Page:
The demand surge for this drug from across the world during this pandemic implies that India is advantageously positioned to leverage its supply to extract favorable concessions from nations on other policies and industries. For instance, reassurances from the US on removing its reservations regarding India’s export subsidies to its producers of steel products, pharmaceuticals, chemicals, etc. which was challenged by the US at the WTO as being detrimental to American workers and manufacturers, could have been a clinching factor prompting India’s current drug diplomacy. As quid pro quo of the drug export at this crucial time, India could also be eyeing a relaxation of the US’s backing of the Non-Violations Complaints which it intends to bring into force in the TRIPS agreement that would permit a member to raise disputes against a fellow member’s policies regardless of a violation of the WTO agreement.

Additionally, in return for the export of the drug, India could try to get the US to relax its demands on Indian pharmaceutical companies and drug producers to abide by US rules in intellectual property. Several Indian pharmaceutical companies and drug producers have been manufacturing through reverse engineering variants of patented life-saving drugs at a cheaper cost under the “compulsory licensing” clause of the Indian Patents Act in order to ensure that drugs reach those who cannot afford the costlier patented version. This has been a constant source of tension between the US and India. The current drug diplomacy could help India extract concessions from the US regarding the production of such life-saving medications at an affordable price. 

The threat of retaliation from the US President, though unspecified, could be coincidental and may not have triggered the near-immediate withdrawal on the drug export moratorium. President Trump is known for his instant comments without weighing his words. As such, any retaliation/sanction on the trade front would have led to severe consequences for the economies of both the countries, which are already precarious due to the global slowdown caused by the pandemic.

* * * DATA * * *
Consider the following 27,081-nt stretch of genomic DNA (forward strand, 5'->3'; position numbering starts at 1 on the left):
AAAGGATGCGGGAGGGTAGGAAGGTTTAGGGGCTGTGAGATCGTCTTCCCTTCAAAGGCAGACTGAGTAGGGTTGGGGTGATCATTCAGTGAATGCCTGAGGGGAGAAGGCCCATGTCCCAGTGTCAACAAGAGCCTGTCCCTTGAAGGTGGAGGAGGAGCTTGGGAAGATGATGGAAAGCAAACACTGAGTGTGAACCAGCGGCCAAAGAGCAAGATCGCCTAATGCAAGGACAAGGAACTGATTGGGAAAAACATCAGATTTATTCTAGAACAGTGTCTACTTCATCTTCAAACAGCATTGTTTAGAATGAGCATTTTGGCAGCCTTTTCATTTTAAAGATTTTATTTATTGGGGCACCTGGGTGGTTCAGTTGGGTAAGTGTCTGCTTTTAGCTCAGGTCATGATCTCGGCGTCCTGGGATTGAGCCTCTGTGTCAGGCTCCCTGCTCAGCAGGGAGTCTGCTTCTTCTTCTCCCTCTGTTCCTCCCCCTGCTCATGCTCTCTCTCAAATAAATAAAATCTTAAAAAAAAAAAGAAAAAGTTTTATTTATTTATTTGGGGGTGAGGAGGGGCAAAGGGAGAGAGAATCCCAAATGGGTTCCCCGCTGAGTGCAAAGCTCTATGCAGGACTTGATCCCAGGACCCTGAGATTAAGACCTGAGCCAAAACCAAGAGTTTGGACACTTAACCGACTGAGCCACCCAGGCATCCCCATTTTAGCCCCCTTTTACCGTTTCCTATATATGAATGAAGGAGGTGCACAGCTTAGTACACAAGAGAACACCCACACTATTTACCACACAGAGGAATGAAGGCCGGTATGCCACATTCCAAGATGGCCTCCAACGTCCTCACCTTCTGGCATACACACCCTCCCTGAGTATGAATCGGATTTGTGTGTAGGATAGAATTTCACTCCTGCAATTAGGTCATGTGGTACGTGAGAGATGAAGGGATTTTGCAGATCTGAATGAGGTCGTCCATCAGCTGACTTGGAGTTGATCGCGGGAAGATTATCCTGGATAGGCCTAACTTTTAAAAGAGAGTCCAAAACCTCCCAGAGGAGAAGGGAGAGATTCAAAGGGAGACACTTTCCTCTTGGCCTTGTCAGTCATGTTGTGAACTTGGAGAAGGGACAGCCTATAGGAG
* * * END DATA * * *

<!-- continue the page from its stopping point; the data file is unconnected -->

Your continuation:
The demand for HCQ arose when President Trump called it an effective treatment for those suffering from COVID-19, and in India, the ICMR approved the usage of this drug as prophylaxis for the disease by some people. Such decisions meant that there was a sudden large scale demand for the drug both domestically and internationally. Measures were taken in India to prevent hoarding of the drug, which is also used by those suffering from rheumatoid arthritis and other problems. 

Each month, India can produce 200 million HCQ tablets of 200 mg strength. Three leading pharmaceutical companies (Ipca Laboratories Ltd., Zydus Cadila, and Wallace Pharmaceuticals Ltd.) produce HCQ in India. They are confident that the current rate of production can meet the present demand of the drug, and production can be scaled up if more HCQ is needed. It is also to be noted that there is still research needed for HCQ to be established as effective in curing those suffering from COVID -19. Dr. Anthony Fauci, Head of the National Institute of Allergy and Infectious Diseases, US, has said that the data on the HCQ as a treatment for those with COVID-19 was only “suggestive” and therefore has not been proven to be a cure. More clinical trials have been suggested to ensure that HCQ is effective and safe in treating COVID-19 patients.

*** The author is currently teaching as an Assistant Professor in Dibrugarh University, Assam since 2013. Her research interests include international relations and riparian relations. ***